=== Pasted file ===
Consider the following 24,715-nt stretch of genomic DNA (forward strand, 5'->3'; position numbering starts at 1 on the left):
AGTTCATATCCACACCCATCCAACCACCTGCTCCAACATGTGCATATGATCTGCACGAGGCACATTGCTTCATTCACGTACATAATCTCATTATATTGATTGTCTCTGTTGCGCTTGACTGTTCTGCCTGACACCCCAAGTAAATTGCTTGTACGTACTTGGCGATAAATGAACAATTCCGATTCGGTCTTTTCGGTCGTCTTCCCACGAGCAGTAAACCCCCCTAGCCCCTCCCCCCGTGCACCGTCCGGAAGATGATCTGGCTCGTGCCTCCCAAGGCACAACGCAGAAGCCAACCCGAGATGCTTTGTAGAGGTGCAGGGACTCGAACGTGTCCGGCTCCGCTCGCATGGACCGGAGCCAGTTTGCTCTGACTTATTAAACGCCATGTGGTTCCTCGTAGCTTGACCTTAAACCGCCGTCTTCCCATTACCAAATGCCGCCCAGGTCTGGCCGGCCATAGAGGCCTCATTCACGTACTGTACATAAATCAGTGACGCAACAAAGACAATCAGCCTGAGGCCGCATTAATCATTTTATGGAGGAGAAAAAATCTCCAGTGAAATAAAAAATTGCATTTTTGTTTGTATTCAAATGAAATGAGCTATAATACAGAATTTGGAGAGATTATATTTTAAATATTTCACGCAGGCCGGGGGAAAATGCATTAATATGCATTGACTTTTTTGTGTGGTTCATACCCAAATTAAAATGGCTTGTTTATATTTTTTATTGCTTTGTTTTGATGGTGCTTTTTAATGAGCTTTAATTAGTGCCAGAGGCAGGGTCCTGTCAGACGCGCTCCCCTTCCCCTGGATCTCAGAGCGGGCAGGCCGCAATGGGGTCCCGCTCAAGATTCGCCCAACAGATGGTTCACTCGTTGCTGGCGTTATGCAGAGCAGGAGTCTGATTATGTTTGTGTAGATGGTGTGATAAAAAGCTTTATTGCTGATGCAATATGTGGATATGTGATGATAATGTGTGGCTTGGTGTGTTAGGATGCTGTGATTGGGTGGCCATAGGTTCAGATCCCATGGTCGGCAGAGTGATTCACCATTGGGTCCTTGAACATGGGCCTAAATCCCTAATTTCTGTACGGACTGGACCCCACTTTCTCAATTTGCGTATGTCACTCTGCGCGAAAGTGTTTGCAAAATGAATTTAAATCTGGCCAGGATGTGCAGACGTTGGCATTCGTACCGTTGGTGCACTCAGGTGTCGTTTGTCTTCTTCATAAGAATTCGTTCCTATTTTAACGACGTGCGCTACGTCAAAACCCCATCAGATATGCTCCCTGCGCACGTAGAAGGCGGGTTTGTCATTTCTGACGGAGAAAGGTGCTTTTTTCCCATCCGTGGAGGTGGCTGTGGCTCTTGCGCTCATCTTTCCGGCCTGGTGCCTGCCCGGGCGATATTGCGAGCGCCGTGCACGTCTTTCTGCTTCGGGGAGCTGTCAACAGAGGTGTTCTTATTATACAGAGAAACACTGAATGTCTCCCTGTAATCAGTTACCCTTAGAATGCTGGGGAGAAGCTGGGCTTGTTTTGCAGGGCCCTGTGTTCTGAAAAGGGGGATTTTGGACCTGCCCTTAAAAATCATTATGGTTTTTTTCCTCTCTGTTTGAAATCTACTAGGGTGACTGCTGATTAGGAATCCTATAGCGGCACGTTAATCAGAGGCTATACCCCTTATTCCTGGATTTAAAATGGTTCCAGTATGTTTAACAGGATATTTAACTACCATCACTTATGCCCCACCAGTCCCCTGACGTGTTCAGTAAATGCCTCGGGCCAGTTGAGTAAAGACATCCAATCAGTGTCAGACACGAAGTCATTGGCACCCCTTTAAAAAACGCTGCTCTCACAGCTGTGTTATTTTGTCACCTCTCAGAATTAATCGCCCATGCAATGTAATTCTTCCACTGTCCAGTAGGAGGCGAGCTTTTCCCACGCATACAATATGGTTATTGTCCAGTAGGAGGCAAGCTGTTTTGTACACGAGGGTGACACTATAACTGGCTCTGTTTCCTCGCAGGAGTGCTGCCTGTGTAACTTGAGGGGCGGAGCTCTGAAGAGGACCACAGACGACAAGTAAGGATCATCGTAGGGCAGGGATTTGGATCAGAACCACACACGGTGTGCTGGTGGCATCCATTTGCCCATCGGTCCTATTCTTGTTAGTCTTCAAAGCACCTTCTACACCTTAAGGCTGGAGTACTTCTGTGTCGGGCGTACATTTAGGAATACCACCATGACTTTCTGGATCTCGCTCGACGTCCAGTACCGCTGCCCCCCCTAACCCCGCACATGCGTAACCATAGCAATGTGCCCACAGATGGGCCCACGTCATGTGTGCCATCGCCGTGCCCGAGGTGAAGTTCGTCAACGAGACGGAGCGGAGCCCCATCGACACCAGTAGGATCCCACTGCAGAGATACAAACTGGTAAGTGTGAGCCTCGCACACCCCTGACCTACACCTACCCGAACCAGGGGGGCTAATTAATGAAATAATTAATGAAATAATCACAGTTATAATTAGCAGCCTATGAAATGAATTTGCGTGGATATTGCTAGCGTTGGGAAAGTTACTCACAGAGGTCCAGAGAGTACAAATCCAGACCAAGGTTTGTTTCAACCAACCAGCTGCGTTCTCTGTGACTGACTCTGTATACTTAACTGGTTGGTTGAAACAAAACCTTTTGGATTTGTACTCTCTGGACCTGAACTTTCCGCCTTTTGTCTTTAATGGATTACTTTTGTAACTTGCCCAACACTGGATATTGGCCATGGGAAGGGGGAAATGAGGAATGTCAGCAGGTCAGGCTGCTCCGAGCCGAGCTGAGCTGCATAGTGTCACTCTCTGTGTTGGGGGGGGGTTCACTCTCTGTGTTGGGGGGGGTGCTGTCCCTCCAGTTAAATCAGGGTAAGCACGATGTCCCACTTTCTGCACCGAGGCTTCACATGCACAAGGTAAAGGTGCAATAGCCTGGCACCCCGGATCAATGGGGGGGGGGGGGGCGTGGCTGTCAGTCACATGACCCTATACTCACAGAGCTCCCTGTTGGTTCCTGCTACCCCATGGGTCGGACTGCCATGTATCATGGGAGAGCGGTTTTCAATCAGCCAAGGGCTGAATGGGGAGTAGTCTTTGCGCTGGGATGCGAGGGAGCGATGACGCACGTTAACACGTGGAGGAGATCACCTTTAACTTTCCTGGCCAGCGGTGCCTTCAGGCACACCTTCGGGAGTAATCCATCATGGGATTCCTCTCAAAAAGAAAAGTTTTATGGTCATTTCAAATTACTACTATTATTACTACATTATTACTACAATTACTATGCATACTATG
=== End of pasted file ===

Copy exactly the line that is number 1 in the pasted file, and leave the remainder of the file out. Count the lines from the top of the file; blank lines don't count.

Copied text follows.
Consider the following 24,715-nt stretch of genomic DNA (forward strand, 5'->3'; position numbering starts at 1 on the left):